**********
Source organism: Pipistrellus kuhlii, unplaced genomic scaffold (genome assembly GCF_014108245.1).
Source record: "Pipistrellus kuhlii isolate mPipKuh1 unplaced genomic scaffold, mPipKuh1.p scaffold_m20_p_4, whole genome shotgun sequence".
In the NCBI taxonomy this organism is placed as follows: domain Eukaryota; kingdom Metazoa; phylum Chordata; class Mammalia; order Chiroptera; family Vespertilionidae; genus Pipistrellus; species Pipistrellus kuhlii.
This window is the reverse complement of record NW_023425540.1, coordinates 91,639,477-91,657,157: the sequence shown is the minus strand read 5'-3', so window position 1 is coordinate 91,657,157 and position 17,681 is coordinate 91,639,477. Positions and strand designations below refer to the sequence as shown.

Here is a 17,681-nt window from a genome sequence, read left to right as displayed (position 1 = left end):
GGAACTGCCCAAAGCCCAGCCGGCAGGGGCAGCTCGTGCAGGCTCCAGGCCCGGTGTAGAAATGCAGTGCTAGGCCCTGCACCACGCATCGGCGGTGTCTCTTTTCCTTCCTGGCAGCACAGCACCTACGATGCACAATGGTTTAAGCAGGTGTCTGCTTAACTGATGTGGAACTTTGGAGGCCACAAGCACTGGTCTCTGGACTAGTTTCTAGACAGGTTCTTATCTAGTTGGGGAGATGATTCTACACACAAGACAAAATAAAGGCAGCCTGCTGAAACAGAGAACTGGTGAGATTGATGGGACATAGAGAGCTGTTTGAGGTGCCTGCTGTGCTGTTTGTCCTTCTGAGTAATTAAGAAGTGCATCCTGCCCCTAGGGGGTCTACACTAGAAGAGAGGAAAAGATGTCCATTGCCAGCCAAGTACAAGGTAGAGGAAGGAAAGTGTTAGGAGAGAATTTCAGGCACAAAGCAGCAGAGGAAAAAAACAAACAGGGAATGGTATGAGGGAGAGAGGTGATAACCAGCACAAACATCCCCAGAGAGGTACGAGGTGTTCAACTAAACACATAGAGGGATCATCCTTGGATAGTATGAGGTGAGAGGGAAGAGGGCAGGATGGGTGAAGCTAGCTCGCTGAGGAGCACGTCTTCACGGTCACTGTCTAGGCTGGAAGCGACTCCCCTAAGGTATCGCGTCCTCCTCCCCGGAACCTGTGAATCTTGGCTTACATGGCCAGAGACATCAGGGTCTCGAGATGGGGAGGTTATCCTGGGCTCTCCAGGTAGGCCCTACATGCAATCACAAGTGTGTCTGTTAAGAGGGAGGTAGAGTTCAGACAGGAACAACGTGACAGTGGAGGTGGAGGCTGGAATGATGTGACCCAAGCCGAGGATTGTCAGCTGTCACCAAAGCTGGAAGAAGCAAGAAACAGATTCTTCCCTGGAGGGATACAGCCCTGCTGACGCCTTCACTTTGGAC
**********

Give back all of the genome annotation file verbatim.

Source organism: Pipistrellus kuhlii, unplaced genomic scaffold (genome assembly GCF_014108245.1).
Source record: "Pipistrellus kuhlii isolate mPipKuh1 unplaced genomic scaffold, mPipKuh1.p scaffold_m20_p_4, whole genome shotgun sequence".
In the NCBI taxonomy this organism is placed as follows: domain Eukaryota; kingdom Metazoa; phylum Chordata; class Mammalia; order Chiroptera; family Vespertilionidae; genus Pipistrellus; species Pipistrellus kuhlii.
This window is the reverse complement of record NW_023425540.1, coordinates 91,639,477-91,657,157: the sequence shown is the minus strand read 5'-3', so window position 1 is coordinate 91,657,157 and position 17,681 is coordinate 91,639,477. Positions and strand designations below refer to the sequence as shown.

Here is a 17,681-nt window from a genome sequence, read left to right as displayed (position 1 = left end):
GGAACTGCCCAAAGCCCAGCCGGCAGGGGCAGCTCGTGCAGGCTCCAGGCCCGGTGTAGAAATGCAGTGCTAGGCCCTGCACCACGCATCGGCGGTGTCTCTTTTCCTTCCTGGCAGCACAGCACCTACGATGCACAATGGTTTAAGCAGGTGTCTGCTTAACTGATGTGGAACTTTGGAGGCCACAAGCACTGGTCTCTGGACTAGTTTCTAGACAGGTTCTTATCTAGTTGGGGAGATGATTCTACACACAAGACAAAATAAAGGCAGCCTGCTGAAACAGAGAACTGGTGAGATTGATGGGACATAGAGAGCTGTTTGAGGTGCCTGCTGTGCTGTTTGTCCTTCTGAGTAATTAAGAAGTGCATCCTGCCCCTAGGGGGTCTACACTAGAAGAGAGGAAAAGATGTCCATTGCCAGCCAAGTACAAGGTAGAGGAAGGAAAGTGTTAGGAGAGAATTTCAGGCACAAAGCAGCAGAGGAAAAAAACAAACAGGGAATGGTATGAGGGAGAGAGGTGATAACCAGCACAAACATCCCCAGAGAGGTACGAGGTGTTCAACTAAACACATAGAGGGATCATCCTTGGATAGTATGAGGTGAGAGGGAAGAGGGCAGGATGGGTGAAGCTAGCTCGCTGAGGAGCACGTCTTCACGGTCACTGTCTAGGCTGGAAGCGACTCCCCTAAGGTATCGCGTCCTCCTCCCCGGAACCTGTGAATCTTGGCTTACATGGCCAGAGACATCAGGGTCTCGAGATGGGGAGGTTATCCTGGGCTCTCCAGGTAGGCCCTACATGCAATCACAAGTGTGTCTGTTAAGAGGGAGGTAGAGTTCAGACAGGAACAACGTGACAGTGGAGGTGGAGGCTGGAATGATGTGACCCAAGCCGAGGATTGTCAGCTGTCACCAAAGCTGGAAGAAGCAAGAAACAGATTCTTCCCTGGAGGGATACAGCCCTGCTGACGCCTTCACTTTGGAC